Do you know about ALEC—the American Legislative Exchange Council? If not, why not? Why is it important to know about ALEC?

To learn more, read this blog post and/or participate in WISR’s September 22nd Seminar (6:30 pm to 8:15 pm at WISR), or contact me [] for access to a conference call phone line if you want to participate in the seminar from afar.
Those of us who are interested in promoting social justice, in working for constructive, progressive social change must be curious. We must continually ask questions, but oftentimes it is hard to know all of the important questions to ask and for which answers are needed to lead to new, relevant questions, and possible strategies for social change. For example, until the past several months I had never heard of ALEC, the American Legislative Exchange Council. Why not? For one thing, this powerful group’s operations and huge impact are not well reported on by the mainstream media. I’ve begun to learn about places to look for news and insightful commentaries outside the mainstream media (see my blog page: ).

Rather than trying to give the information in this post, I’m suggesting a few links so everyone can begin to do their own research and learn more. Once you start reading, I’m confident you will soon see how very, very important it is for us to educate ourselves and others. Here are some links. . . .
First, a few links growing out of the story published in the July 2011 issue of the progressive journal on democracy and economic justice, In These Times:
and for more detailed information . . .

In addition, here are a few other stories about ALEC found from recent news and commentaries in the “alternative” media:

And, if one wants to know more about ALEC, it is important to know more about the Koch brothers, who, by the way, supply a lot of funding to the non-profit (!!) ALEC. Here are several recent articles: [On why do the Koch brothers want to end public education?][Koch Responds to Buffet: My Business and Non-Profit Investments are much more beneficial to society.][Koch declares war on Obama.]

Certainly there are many other noteworthy recent articles not so easily found in the mainstream media. To illustrate this, I am citing a few here, so that the inquisitive-minded can see some examples, and learn about some sources of a lot more news and commentaries like this:[First Federal Reserve audit reveals trillions in secret bailouts!][Do Liberals have to be losers? –this article is a very interesting, seldom-heard economic analysis of why economic inequities result from much more than unfair tax laws.][Putting Corporate Tax Dodging on the table.][What does student-centered learning really mean?][Protestors occupy Wall Street, ignored by mainstream media.] [An article about “Project Censored,” based at Sonoma State—about stories censored by corporate media—and how the top 25 such stories are selected each year. . . . Indeed, we might ask whether or not students and faculty at WISR could be involved with them in this process of inquiring into important stories censored by corporate media.]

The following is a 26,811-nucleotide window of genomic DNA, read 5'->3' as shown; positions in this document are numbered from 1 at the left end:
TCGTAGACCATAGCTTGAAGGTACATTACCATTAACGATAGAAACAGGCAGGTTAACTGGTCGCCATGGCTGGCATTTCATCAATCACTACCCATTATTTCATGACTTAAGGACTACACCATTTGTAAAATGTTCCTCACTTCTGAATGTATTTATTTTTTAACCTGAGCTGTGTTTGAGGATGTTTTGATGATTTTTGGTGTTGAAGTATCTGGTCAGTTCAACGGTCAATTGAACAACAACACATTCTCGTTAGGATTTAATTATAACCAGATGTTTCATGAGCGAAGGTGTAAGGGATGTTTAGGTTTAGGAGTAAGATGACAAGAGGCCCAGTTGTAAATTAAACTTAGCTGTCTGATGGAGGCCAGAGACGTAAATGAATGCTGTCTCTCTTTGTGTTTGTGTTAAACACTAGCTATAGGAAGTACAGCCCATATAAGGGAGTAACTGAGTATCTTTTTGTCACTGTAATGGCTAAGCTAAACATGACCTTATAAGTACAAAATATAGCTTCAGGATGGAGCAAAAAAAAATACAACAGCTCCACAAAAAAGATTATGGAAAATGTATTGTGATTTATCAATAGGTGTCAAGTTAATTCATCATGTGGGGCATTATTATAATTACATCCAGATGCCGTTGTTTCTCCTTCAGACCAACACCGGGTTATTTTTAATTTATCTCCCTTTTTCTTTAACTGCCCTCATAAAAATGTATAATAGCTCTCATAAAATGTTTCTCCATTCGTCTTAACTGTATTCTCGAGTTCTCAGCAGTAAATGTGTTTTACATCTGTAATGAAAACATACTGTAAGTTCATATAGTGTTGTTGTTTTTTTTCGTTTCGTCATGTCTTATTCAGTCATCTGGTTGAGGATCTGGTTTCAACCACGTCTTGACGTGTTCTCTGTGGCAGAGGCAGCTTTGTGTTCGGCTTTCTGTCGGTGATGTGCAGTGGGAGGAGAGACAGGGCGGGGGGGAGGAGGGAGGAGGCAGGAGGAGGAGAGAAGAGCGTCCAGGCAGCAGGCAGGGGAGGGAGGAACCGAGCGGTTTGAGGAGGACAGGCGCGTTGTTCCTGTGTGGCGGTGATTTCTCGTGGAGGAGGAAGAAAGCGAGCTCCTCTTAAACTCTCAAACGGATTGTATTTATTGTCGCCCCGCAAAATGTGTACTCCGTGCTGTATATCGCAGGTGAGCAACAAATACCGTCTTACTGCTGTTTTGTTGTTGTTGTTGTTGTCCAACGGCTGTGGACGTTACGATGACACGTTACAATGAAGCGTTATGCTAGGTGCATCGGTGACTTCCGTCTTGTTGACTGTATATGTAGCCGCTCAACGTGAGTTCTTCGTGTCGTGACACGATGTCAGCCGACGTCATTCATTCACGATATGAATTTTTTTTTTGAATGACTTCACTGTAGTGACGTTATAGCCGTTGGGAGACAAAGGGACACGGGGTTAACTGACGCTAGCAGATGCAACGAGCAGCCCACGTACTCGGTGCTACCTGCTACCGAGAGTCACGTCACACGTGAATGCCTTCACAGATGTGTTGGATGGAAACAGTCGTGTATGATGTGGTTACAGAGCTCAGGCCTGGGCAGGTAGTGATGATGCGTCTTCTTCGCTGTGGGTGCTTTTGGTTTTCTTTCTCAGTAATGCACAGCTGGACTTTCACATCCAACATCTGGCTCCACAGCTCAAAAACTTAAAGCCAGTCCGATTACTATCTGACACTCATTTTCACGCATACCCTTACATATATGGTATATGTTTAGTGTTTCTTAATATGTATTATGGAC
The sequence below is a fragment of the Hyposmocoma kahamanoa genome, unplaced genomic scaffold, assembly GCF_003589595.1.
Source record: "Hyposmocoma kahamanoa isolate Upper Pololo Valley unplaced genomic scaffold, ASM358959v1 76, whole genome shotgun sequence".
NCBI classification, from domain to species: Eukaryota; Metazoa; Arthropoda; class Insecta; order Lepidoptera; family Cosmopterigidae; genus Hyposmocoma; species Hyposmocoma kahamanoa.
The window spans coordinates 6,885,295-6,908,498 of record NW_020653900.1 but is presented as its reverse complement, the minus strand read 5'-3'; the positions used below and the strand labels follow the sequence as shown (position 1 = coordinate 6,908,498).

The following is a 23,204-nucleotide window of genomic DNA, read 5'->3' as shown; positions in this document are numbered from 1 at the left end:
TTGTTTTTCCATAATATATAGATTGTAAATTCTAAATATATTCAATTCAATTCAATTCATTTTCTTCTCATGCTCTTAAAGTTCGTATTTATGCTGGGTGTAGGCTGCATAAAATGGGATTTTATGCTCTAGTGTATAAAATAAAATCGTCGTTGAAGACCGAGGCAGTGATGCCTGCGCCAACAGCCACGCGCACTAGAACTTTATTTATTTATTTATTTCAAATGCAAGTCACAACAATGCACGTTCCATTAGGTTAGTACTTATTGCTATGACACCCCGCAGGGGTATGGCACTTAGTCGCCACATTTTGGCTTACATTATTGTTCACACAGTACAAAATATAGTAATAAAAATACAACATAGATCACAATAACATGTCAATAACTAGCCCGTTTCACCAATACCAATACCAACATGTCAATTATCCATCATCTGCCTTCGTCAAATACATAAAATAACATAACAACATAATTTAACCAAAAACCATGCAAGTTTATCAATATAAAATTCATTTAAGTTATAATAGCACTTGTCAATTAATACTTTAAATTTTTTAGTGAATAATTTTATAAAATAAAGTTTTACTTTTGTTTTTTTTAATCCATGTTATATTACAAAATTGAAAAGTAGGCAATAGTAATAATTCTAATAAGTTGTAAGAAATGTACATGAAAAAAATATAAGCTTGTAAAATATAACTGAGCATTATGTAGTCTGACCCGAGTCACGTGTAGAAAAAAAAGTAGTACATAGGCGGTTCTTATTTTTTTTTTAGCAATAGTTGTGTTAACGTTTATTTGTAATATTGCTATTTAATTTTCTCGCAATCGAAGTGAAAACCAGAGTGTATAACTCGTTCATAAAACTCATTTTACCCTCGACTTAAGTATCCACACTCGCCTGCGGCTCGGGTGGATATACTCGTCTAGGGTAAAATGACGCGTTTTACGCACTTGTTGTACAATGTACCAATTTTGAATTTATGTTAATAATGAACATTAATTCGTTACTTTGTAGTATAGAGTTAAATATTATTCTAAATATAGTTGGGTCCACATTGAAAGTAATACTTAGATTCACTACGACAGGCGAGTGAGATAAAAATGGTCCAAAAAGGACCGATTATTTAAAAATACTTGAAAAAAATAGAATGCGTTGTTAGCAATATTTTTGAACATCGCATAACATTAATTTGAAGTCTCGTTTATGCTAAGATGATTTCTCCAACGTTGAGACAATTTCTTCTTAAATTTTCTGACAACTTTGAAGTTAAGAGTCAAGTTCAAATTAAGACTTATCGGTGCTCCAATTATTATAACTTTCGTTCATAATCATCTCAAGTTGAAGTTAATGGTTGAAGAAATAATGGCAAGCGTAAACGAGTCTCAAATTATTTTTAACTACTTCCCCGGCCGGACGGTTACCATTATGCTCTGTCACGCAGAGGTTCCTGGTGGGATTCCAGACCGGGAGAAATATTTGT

I encourage others to add their comments to this post–both about the content of these, and related articles, but also about other noteworthy stories, commentaries and important sources of hard-to-find information!

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About John Bilorusky

John Bilorusky is President of WISR and Member of WISR's core faculty. John was one of WISR's four founders in 1975, and WISR has been, and will continue to be, the hub of his professional and community involvements. John received his BA from the University of Colorado (cum laude in Physics and cum laude in General Studies) in 1967. He received his MA from the University of California at Berkeley in 1968 and his PhD in Higher Education from UC Berkeley in 1972. He has also held major faculty appointments in the College of Community Services at the University of Cincinnati (1971-73), in the Social Sciences Interdisciplinary Studies at UC Berkeley (1970-71) and at University Without Walls-Berkeley (1973-74). He has actively written and published in the field of adult learning and social change. He lives with his wife, Janet, and 18-year-old twins, Kyle and Nicole. Janet is a nurse at the Regional Center of the East Bay, serving and supporting people with developmental disabilities. Kyle and Nicole are currently enrolled at Berkeley City College. He has an adult son, Clark, who has a Master's in Asian American Studies from San Francisco State, and who lives with his wife, Donna, and their two children, Ilaw and Tala, in Vallejo, CA. Clark provides Tech Support in the Union City School District.
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One Response to Do you know about ALEC—the American Legislative Exchange Council? If not, why not? Why is it important to know about ALEC?

  1. Social Injustice and Oppression . . . Self-Sustaining Momentum, Conspiracy or Both?: What We Can Learn from ALEC